8.  Acknowledgements  . . . . . . . . . . . . . . . . . . . . . .  14
   9.  References  . . . . . . . . . . . . . . . . . . . . . . . . .  14
     9.1.  Normative References  . . . . . . . . . . . . . . . . . .  14
     9.2.  Informative References  . . . . . . . . . . . . . . . . .  14
   Authors' Addresses  . . . . . . . . . . . . . . . . . . . . . . .  15





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1.  Introduction

   This document describes a mechanism for performing per-packet IP
   source address validation in wireless local area networks (WLANs).
   The mechanism performs ND snooping or DHCP snooping to bind the
   assigned IP address to the verified MAC address.  Static addresses
   are manually bound to the MAC address of the corresponding host.  The
   mechanism can then check the validity of the source IP address in the
   local packet against the binding association.  The MAC address is
   secured by 802.11i or other mechanisms, so the binding association is
   secure.

   This mechanism utilizes two important data structures, the IP-MAC
   mapping table on the control plane and the MAC-IP mapping table on
   the data plane, to implement source address validation, which is
   described in detail in this document.

   The case of an interface with multiple MAC addresses is a special
   case mentioned in the SAVI charter and is the only special case that
   challenges MAC-IP binding.  The mechanism to handle this case is
   specified in the document.

   Three deployment scenarios for this mechanism are specified in this
   document, describing the devices and details of deployment in
   different scenarios.

   When a host moves from one access point to another, the migration of
   binding entries can be triggered depending on the specific mobility
   scenario.  The mechanism for handling host mobility is specified in
   the documentation based on different deployment scenarios.

1.1.  Terminology

   FIT access points: The access points used in centralized WLAN
   deployment scenario.

   FAT access points: The access points used in autonomous WLAN
   deployment scenario.

   Binding anchor: A "binding anchor" is defined to be a physical and/or
   link-layer property of an attached device, as defined in [RFC7039].
   In this document, the binding anchor refers to th MAC address.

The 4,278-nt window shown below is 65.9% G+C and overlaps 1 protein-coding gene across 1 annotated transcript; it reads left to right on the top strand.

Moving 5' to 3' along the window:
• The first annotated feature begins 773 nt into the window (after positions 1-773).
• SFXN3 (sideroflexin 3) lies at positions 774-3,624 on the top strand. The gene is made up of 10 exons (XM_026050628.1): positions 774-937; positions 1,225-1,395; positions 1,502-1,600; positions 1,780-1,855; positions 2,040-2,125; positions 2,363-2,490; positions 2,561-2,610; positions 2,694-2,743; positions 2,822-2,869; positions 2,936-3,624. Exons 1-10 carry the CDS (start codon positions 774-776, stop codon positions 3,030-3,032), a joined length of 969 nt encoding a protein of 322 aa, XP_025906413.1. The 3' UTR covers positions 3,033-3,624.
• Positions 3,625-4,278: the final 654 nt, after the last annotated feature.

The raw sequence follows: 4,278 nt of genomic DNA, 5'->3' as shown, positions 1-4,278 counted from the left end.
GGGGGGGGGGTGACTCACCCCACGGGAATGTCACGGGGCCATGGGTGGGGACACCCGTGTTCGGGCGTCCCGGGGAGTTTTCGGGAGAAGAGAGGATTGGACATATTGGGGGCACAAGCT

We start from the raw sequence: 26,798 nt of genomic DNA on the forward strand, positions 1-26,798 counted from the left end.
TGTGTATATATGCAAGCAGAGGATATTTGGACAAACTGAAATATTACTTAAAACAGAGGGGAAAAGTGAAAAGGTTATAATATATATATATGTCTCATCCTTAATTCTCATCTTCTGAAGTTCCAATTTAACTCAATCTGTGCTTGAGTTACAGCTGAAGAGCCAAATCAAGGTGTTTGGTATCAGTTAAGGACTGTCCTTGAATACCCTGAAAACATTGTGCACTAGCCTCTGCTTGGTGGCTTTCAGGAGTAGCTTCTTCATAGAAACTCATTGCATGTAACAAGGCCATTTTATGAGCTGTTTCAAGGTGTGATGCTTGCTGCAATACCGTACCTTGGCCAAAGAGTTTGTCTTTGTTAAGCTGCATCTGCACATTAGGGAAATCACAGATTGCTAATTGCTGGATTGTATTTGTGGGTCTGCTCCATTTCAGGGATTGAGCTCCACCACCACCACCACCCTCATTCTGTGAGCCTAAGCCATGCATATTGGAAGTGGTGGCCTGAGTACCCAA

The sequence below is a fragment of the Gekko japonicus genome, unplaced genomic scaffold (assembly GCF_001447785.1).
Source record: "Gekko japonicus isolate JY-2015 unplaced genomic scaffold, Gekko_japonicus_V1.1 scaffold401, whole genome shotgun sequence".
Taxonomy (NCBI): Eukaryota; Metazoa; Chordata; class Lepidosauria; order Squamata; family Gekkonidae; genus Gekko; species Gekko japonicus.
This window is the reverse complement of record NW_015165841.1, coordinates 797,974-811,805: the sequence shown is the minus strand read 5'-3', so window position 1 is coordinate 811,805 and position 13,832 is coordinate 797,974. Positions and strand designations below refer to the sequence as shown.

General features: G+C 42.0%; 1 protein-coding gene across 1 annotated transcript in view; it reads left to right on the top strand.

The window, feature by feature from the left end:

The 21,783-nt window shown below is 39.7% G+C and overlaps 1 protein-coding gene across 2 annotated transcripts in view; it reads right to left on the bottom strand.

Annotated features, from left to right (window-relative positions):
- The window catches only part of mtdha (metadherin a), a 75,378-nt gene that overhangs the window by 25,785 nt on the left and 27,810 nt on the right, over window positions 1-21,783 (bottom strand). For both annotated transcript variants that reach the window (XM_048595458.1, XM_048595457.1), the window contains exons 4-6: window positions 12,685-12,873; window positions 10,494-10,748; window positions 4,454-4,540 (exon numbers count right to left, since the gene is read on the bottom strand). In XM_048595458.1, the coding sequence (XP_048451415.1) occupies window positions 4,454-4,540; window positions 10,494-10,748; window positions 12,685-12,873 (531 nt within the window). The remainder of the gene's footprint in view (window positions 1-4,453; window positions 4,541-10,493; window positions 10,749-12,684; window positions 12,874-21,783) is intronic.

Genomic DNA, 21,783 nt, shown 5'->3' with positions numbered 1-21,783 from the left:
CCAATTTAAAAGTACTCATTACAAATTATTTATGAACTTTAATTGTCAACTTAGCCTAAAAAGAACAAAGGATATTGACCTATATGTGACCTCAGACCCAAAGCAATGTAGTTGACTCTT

Binding entry: A rule that associates an IP address with a binding
   anchor.

   Familiarity with SAVI-DHCP and its terminology, as defined in
   [RFC7513], is assumed.



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2.  Requirements Language

   The key words "MUST", "MUST NOT", "REQUIRED", "SHALL", "SHALL NOT",
   "SHOULD", "SHOULD NOT", "RECOMMENDED", "MAY", and "OPTIONAL" in this
   document are to be interpreted as described in [RFC2119].

3.  IP-MAC Binding

   This section specifies the operations for creating and clearing
   bindings between IP addresses and MAC addresses.

3.1.  Data Structures

   The binding relationship between IP address and MAC address is stored
   using two data structures, i.e., the IP-MAC mapping table and MAC-IP
   mapping table.

3.1.1.  IP-MAC Mapping Table

   This table maps IP addresses to their corresponding MAC addresses.
   The IP address is the index of the table.  An IP address can have
   only one corresponding MAC address.  Different IP addresses can be
   mapped to the same MAC address.

   This table is used in the control process.  Before creating a new IP-
   MAC binding, this table must be queried to prevent conflicting
   binding entries.  Also, this table must be queried before any packet
   filtering is performed.  This table must be synchronized with the
   MAC-IP mapping table specified in Section 3.1.2.

   Each entry in the IP-MAC mapping table must also record the binding
   method of the IP address.  Addresses snooped in the DHCP address
   assignment procedure must have their binding method recorded as
   "DHCP", and addresses snooped in the Duplicate Address Detection
   procedure [RFC4862] must have their binding method recorded as
   "SLAAC".

3.1.2.  MAC-IP Mapping Table

   This table maps MAC addresses to the corresponding IP addresses.  The
   MAC address is the index of the table.  It is a one-to-many mapping
   table, which means a MAC address can be mapped to multiple IP
   addresses.  Although multiple MAC addresses may exist on one
   interface, these MAC addresses must be mapped to different IP
   addresses.






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   This table is used for filtering.  Different from wired networks, the
   MAC-IP mapping table and the IP-MAC mapping table can be maintained
   separately on different devices.  A synchronization mechanism must be
   used between these two tables to ensure the consistency of the